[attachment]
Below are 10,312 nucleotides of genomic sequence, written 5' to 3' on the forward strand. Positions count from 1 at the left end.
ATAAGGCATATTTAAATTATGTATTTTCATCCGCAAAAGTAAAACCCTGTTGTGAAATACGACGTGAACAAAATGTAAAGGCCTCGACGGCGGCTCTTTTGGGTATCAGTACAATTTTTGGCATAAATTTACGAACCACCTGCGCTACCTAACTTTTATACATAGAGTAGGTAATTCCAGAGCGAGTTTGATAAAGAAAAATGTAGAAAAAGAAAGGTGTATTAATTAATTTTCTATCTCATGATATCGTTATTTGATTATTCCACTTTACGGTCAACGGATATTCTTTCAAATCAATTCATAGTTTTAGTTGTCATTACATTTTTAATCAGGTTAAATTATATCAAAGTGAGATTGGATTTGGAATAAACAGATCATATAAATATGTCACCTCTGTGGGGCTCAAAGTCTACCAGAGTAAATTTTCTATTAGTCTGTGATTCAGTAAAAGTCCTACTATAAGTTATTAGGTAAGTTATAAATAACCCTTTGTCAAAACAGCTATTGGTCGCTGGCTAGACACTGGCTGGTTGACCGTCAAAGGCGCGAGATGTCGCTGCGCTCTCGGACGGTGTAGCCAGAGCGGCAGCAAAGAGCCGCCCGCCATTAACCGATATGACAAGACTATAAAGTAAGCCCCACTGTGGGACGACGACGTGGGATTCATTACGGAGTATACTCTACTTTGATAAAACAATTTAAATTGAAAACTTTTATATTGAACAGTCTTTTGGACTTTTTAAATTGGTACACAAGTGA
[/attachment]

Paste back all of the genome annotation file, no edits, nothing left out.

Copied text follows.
Below are 10,312 nucleotides of genomic sequence, written 5' to 3' on the forward strand. Positions count from 1 at the left end.
ATAAGGCATATTTAAATTATGTATTTTCATCCGCAAAAGTAAAACCCTGTTGTGAAATACGACGTGAACAAAATGTAAAGGCCTCGACGGCGGCTCTTTTGGGTATCAGTACAATTTTTGGCATAAATTTACGAACCACCTGCGCTACCTAACTTTTATACATAGAGTAGGTAATTCCAGAGCGAGTTTGATAAAGAAAAATGTAGAAAAAGAAAGGTGTATTAATTAATTTTCTATCTCATGATATCGTTATTTGATTATTCCACTTTACGGTCAACGGATATTCTTTCAAATCAATTCATAGTTTTAGTTGTCATTACATTTTTAATCAGGTTAAATTATATCAAAGTGAGATTGGATTTGGAATAAACAGATCATATAAATATGTCACCTCTGTGGGGCTCAAAGTCTACCAGAGTAAATTTTCTATTAGTCTGTGATTCAGTAAAAGTCCTACTATAAGTTATTAGGTAAGTTATAAATAACCCTTTGTCAAAACAGCTATTGGTCGCTGGCTAGACACTGGCTGGTTGACCGTCAAAGGCGCGAGATGTCGCTGCGCTCTCGGACGGTGTAGCCAGAGCGGCAGCAAAGAGCCGCCCGCCATTAACCGATATGACAAGACTATAAAGTAAGCCCCACTGTGGGACGACGACGTGGGATTCATTACGGAGTATACTCTACTTTGATAAAACAATTTAAATTGAAAACTTTTATATTGAACAGTCTTTTGGACTTTTTAAATTGGTACACAAGTGA